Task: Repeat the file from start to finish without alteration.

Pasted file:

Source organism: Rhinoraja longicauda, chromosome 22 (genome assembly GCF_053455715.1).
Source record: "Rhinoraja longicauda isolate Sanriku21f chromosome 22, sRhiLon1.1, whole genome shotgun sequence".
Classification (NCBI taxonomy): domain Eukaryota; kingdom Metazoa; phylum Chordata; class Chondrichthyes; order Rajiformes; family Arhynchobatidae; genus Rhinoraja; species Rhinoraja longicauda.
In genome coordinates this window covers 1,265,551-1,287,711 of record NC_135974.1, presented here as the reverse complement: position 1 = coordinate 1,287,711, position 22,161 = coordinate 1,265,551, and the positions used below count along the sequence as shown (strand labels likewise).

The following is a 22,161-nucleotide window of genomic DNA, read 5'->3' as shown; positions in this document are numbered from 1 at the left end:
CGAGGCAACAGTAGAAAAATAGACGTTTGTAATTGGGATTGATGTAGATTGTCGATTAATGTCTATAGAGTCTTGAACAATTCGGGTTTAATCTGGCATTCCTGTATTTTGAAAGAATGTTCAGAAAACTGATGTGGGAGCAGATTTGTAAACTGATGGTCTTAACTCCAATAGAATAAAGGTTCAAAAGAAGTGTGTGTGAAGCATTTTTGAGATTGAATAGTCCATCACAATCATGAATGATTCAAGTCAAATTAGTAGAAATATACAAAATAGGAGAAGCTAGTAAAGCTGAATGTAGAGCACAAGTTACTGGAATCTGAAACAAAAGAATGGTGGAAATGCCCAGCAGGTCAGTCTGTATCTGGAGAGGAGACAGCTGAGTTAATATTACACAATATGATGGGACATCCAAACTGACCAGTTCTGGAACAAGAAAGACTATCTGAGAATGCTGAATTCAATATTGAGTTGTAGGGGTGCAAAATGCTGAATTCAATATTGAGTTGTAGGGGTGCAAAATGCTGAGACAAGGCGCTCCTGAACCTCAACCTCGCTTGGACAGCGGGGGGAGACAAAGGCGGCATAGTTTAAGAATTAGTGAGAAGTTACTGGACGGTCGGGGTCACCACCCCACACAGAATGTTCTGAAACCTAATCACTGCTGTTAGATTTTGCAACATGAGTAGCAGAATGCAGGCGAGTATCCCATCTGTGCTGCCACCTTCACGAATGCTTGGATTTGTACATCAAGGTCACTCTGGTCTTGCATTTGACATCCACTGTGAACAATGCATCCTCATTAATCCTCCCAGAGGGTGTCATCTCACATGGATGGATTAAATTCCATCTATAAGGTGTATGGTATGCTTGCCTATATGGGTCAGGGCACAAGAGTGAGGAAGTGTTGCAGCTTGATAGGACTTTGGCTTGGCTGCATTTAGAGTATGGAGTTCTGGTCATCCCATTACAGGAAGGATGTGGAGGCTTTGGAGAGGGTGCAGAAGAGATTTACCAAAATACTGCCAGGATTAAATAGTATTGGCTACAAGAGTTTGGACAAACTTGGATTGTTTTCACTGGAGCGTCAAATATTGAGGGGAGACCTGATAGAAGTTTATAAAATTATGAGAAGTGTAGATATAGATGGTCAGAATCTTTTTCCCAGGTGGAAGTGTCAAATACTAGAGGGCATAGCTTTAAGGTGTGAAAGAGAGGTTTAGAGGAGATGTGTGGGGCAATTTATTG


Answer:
Source organism: Rhinoraja longicauda, chromosome 22 (genome assembly GCF_053455715.1).
Source record: "Rhinoraja longicauda isolate Sanriku21f chromosome 22, sRhiLon1.1, whole genome shotgun sequence".
Classification (NCBI taxonomy): domain Eukaryota; kingdom Metazoa; phylum Chordata; class Chondrichthyes; order Rajiformes; family Arhynchobatidae; genus Rhinoraja; species Rhinoraja longicauda.
In genome coordinates this window covers 1,265,551-1,287,711 of record NC_135974.1, presented here as the reverse complement: position 1 = coordinate 1,287,711, position 22,161 = coordinate 1,265,551, and the positions used below count along the sequence as shown (strand labels likewise).

The following is a 22,161-nucleotide window of genomic DNA, read 5'->3' as shown; positions in this document are numbered from 1 at the left end:
CGAGGCAACAGTAGAAAAATAGACGTTTGTAATTGGGATTGATGTAGATTGTCGATTAATGTCTATAGAGTCTTGAACAATTCGGGTTTAATCTGGCATTCCTGTATTTTGAAAGAATGTTCAGAAAACTGATGTGGGAGCAGATTTGTAAACTGATGGTCTTAACTCCAATAGAATAAAGGTTCAAAAGAAGTGTGTGTGAAGCATTTTTGAGATTGAATAGTCCATCACAATCATGAATGATTCAAGTCAAATTAGTAGAAATATACAAAATAGGAGAAGCTAGTAAAGCTGAATGTAGAGCACAAGTTACTGGAATCTGAAACAAAAGAATGGTGGAAATGCCCAGCAGGTCAGTCTGTATCTGGAGAGGAGACAGCTGAGTTAATATTACACAATATGATGGGACATCCAAACTGACCAGTTCTGGAACAAGAAAGACTATCTGAGAATGCTGAATTCAATATTGAGTTGTAGGGGTGCAAAATGCTGAATTCAATATTGAGTTGTAGGGGTGCAAAATGCTGAGACAAGGCGCTCCTGAACCTCAACCTCGCTTGGACAGCGGGGGGAGACAAAGGCGGCATAGTTTAAGAATTAGTGAGAAGTTACTGGACGGTCGGGGTCACCACCCCACACAGAATGTTCTGAAACCTAATCACTGCTGTTAGATTTTGCAACATGAGTAGCAGAATGCAGGCGAGTATCCCATCTGTGCTGCCACCTTCACGAATGCTTGGATTTGTACATCAAGGTCACTCTGGTCTTGCATTTGACATCCACTGTGAACAATGCATCCTCATTAATCCTCCCAGAGGGTGTCATCTCACATGGATGGATTAAATTCCATCTATAAGGTGTATGGTATGCTTGCCTATATGGGTCAGGGCACAAGAGTGAGGAAGTGTTGCAGCTTGATAGGACTTTGGCTTGGCTGCATTTAGAGTATGGAGTTCTGGTCATCCCATTACAGGAAGGATGTGGAGGCTTTGGAGAGGGTGCAGAAGAGATTTACCAAAATACTGCCAGGATTAAATAGTATTGGCTACAAGAGTTTGGACAAACTTGGATTGTTTTCACTGGAGCGTCAAATATTGAGGGGAGACCTGATAGAAGTTTATAAAATTATGAGAAGTGTAGATATAGATGGTCAGAATCTTTTTCCCAGGTGGAAGTGTCAAATACTAGAGGGCATAGCTTTAAGGTGTGAAAGAGAGGTTTAGAGGAGATGTGTGGGGCAATTTATTG